Betty Asma (everydayabook) | 3619 comments I see Ahmad as a confident, concerned father, who wants to rear his children well, rather than to have other people guide his children (consider the rationale for homeschooling children). He wants that his children be unharmed (Fahmy's revolutionary committee) and be exemplars of respectability (Yasin's indiscriminate lust). At the same time, he's donating to the revolutionaries' cause and is carousing every night with friends. This balancing act between his family and his comings and goings is logically supported by a rationale of 'reputation' rather than by an unbridled libido. He maintains the respectability of a solid home life, his libertine conduct never challenging his domestic situation. However, his tyrannical authority over family carries a circumscribed pride, within the family, to which occupying soldiers and young adults do not submit.


message 23: by Sue (new)

Sue | 306 comments But what he wants and what he can have may not equal out in Palace of Desire. Some of this is due to outside forces but some seems, to me, to be a result of the effects of his combined rigidity with his family and personal licentiousness.


message 24: by Betty (new)

Betty Asma (everydayabook) | 3619 comments The tragic, eye-opening situation with Zanuba (he'll "give" her a houseboat but won't marry her) backfires.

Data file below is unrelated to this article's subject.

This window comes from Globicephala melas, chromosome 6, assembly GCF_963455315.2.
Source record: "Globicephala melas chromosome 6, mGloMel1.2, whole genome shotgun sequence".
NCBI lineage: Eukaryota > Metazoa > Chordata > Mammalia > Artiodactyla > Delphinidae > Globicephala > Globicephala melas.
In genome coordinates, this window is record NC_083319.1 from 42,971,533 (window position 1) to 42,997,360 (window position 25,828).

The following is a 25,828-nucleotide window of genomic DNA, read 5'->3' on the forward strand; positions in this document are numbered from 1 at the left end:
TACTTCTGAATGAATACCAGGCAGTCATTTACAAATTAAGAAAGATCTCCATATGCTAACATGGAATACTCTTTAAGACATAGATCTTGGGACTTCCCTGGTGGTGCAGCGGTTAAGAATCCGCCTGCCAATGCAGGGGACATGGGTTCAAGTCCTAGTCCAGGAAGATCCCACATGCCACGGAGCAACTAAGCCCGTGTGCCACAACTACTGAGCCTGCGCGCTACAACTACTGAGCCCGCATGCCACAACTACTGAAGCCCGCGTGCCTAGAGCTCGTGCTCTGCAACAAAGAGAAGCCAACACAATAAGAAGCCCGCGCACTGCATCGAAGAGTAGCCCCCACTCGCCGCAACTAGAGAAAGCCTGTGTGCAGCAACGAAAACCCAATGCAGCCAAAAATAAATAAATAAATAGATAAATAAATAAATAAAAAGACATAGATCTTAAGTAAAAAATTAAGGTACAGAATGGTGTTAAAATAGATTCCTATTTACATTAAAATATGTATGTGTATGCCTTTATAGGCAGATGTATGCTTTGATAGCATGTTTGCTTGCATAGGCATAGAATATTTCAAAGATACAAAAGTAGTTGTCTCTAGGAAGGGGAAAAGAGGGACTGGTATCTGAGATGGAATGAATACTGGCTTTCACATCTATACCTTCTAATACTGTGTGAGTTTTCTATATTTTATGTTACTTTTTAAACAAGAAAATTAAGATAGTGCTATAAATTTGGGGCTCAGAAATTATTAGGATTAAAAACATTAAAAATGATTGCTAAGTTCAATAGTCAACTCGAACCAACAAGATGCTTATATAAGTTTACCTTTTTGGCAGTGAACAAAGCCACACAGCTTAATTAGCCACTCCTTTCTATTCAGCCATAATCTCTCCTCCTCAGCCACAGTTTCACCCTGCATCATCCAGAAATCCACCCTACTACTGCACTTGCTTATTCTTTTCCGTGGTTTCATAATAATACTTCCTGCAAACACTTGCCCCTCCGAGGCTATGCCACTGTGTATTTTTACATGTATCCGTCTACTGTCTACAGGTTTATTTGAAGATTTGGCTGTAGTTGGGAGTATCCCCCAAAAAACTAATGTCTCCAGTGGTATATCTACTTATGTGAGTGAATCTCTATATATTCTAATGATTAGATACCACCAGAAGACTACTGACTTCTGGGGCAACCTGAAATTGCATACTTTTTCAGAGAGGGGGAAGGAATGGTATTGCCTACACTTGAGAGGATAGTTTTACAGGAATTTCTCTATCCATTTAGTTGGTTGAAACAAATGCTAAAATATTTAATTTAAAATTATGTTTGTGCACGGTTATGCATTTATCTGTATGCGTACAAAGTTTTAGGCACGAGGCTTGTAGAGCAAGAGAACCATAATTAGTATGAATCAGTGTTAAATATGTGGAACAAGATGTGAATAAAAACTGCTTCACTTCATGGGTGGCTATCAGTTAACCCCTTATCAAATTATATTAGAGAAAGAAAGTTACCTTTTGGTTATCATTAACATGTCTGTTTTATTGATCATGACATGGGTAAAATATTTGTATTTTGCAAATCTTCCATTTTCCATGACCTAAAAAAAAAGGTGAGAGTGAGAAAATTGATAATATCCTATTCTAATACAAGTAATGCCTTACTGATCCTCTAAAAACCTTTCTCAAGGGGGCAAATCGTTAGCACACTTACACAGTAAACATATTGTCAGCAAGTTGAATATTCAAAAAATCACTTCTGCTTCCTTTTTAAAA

message 25: by Suzann (new)

Suzann | 60 comments Perhaps moving to a very detailed comment in the midst of a discussion of characters--A line near the end of Palace of Desire, Kamal musing about the ignorant harshness of the father and the ignorant tenderness of his mother, that ignorance linking his spirit with legends (religion?) and the Stone Age. Kamal muses over the painful effort to liberate himself from parental influence--"to abolish the family". ..."grant me a nation with no history and a life with no past".
Recently, I read words of Edna O'Brien referring to history and past. O'Brien defines history as the "official version" of events and "narrative of concealed power" and the past as "inert, unchangeable, sometimes brutal reality of what happened".
I'm not sure the parallels are strong, but Kamal seems to feel constricted by the family and religious customs which make him an outsider in the Shaddad pro-European family culture. History is a national or cultural narrative which creates tribal unity, or otherness among those who do not share the cultural narrative. To O'Brien the past is raw event which might parallel Kamal's love for Aida--a raw, sincere love which must be unrequited because of the constrictive narrative of power. I'm not sure I've communicated any possible parallels, however, they are vaguely formulated in my own mind!


message 26: by Sue (new)

Sue | 306 comments Interesting thoughts to pursue, Suzann. I'm currently enmeshed in the end of Kamal's blind obsession and move on to his other levels of pain, as he negotiates love, the ideal, clay feet of idols and friends. He hasn't specifically reached his parents yet but I have a feeling it will be soon.


message 27: by Betty (new)